Freeganism: Is it Safe?
Freeganism is an anti-consumerist lifestyle. As an ethical choice freegans try to buy as little as possible, and instead get the things that they need by using up the waste that others throw away. Examples of freeganism include getting food which businesses have thrown away from bins (dumpster diving).
Freegans also get items such as furniture from skips, they forage for food in the wild (wild foraging), barter for goods and services and try to look for alternative methods of transport.
Some people may be interested in the freegan lifestyle and avoiding wasting food. However, they may be concerned about the safety of eating food that has been thrown away. This article looks at some of the safety issues surrounding freegan eating. However, if there is any doubt about the safety of an item of discarded food, it’s always best to err on the side of caution and not eat it.
Just because businesses throw food away, it doesn’t mean it’s out of date or unfit to eat. Businesses will usually throw food away well before the consumer sell-by-date.
There are a few principles freegans can follow to avoid eating unsafe food.
Freegan Living: What Not to EatSome foods are best avoided as they have a higher chance of being potentially harmful. These foods include:
- Food that has had any contact with meat or fish
- Dairy products
- Food that smells
- Any food that has already been part eaten by someone else
Freegan Eating: Canned GoodsCanned goods are usually safe to eat. However, tinned items that are bulging or pierced in any way should never be eaten.
Tins that are dented are generally OK, however it’s essential to check that the dent isn’t actually sharp enough to have pierced the tin.
Mouldy FoodFirm fruit and vegetables, such as carrots, potatoes and parsnips, with mould on are usually safe to eat if the mouldy part is cut out. The knife must then be cleaned to ensure that the rest of the fruit or vegetable isn't contaminated by mould.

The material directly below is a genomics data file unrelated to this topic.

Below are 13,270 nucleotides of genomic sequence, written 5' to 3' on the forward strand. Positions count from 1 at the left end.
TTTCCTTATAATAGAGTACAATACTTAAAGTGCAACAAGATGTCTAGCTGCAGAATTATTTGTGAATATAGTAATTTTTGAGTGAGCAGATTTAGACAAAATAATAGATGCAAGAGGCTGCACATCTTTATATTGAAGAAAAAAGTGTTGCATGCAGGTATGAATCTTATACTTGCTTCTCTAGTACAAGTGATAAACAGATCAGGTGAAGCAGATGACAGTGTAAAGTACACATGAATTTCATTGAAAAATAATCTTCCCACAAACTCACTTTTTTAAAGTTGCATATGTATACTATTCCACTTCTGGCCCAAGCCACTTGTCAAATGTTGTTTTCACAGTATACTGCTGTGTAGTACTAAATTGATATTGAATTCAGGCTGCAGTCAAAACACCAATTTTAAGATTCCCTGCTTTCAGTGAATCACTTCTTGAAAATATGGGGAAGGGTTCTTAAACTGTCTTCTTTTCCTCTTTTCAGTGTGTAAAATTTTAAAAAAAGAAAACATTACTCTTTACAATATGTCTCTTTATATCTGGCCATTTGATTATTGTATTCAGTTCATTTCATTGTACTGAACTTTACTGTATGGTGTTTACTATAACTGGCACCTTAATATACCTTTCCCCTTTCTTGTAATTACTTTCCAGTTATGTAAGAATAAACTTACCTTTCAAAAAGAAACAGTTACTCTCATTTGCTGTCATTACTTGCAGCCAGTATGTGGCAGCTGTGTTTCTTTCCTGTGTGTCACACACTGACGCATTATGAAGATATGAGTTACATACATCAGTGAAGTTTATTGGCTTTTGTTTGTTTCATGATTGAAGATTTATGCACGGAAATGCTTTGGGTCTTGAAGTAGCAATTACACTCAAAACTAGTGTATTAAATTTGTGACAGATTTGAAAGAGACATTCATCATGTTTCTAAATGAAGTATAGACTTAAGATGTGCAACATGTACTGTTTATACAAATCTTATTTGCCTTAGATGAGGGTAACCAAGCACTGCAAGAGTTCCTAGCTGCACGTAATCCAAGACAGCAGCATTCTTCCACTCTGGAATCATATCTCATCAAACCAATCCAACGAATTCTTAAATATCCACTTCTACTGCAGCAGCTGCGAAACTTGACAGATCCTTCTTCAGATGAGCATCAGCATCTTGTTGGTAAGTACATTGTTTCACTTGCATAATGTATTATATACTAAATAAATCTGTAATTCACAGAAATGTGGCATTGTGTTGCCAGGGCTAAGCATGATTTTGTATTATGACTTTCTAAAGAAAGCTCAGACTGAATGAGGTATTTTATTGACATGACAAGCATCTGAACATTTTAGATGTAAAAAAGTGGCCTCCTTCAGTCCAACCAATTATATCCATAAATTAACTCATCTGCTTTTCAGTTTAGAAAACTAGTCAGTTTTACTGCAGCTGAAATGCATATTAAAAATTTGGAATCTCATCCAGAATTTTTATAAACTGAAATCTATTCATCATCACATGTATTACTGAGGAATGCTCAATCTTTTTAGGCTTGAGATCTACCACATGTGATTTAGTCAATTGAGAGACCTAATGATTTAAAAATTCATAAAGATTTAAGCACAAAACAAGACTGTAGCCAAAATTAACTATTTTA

If bread, cakes or similar foods have any signs of mould at all, they should be thrown away. Soft fruits, such as tomatoes and oranges, green leafy vegetables, and cooked grains should also be disposed of at the first sign of mould. Even if only a spot is showing, the mould could have contaminated the whole item and eating it could make someone ill.
Sell-by Dates and Use-by DatesSell-by dates are not that important to the consumer. These are just guidelines for supermarkets and shops. The important dates are use-by dates and best before dates. Best before dates denote the date after which food will begin to spoil and will no longer be at its best. Eating food after the best before date should not harm someone or make them ill, but the items may be soft discoloured or flavour-impaired.
Use-by dates are more important and food should not be eaten after the use-by date has expired. Although it may look and taste OK, it could harbour dangerous bacteria.
Freegans foraging for food should abide by the mantra: if in doubt chuck it (back) out!